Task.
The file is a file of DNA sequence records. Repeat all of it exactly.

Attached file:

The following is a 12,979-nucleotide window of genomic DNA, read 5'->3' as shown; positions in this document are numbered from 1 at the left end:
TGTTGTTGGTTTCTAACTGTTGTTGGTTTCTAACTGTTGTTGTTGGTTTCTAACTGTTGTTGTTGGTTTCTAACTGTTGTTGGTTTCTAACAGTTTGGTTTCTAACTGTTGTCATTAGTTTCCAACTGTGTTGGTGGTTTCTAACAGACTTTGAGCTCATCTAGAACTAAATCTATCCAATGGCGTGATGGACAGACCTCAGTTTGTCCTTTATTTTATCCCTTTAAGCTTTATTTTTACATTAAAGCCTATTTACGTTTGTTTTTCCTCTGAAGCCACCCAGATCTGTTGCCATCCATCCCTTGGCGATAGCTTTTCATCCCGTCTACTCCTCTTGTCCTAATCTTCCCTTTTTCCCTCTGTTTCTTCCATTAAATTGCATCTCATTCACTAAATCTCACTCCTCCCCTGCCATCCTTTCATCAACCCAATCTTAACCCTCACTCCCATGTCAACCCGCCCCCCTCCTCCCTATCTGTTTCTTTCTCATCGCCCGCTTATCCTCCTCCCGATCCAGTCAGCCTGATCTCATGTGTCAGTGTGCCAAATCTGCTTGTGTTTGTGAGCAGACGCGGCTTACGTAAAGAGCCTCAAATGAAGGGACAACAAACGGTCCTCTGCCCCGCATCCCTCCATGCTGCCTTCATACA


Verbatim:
The following is a 12,979-nucleotide window of genomic DNA, read 5'->3' as shown; positions in this document are numbered from 1 at the left end:
TGTTGTTGGTTTCTAACTGTTGTTGGTTTCTAACTGTTGTTGTTGGTTTCTAACTGTTGTTGTTGGTTTCTAACTGTTGTTGGTTTCTAACAGTTTGGTTTCTAACTGTTGTCATTAGTTTCCAACTGTGTTGGTGGTTTCTAACAGACTTTGAGCTCATCTAGAACTAAATCTATCCAATGGCGTGATGGACAGACCTCAGTTTGTCCTTTATTTTATCCCTTTAAGCTTTATTTTTACATTAAAGCCTATTTACGTTTGTTTTTCCTCTGAAGCCACCCAGATCTGTTGCCATCCATCCCTTGGCGATAGCTTTTCATCCCGTCTACTCCTCTTGTCCTAATCTTCCCTTTTTCCCTCTGTTTCTTCCATTAAATTGCATCTCATTCACTAAATCTCACTCCTCCCCTGCCATCCTTTCATCAACCCAATCTTAACCCTCACTCCCATGTCAACCCGCCCCCCTCCTCCCTATCTGTTTCTTTCTCATCGCCCGCTTATCCTCCTCCCGATCCAGTCAGCCTGATCTCATGTGTCAGTGTGCCAAATCTGCTTGTGTTTGTGAGCAGACGCGGCTTACGTAAAGAGCCTCAAATGAAGGGACAACAAACGGTCCTCTGCCCCGCATCCCTCCATGCTGCCTTCATACA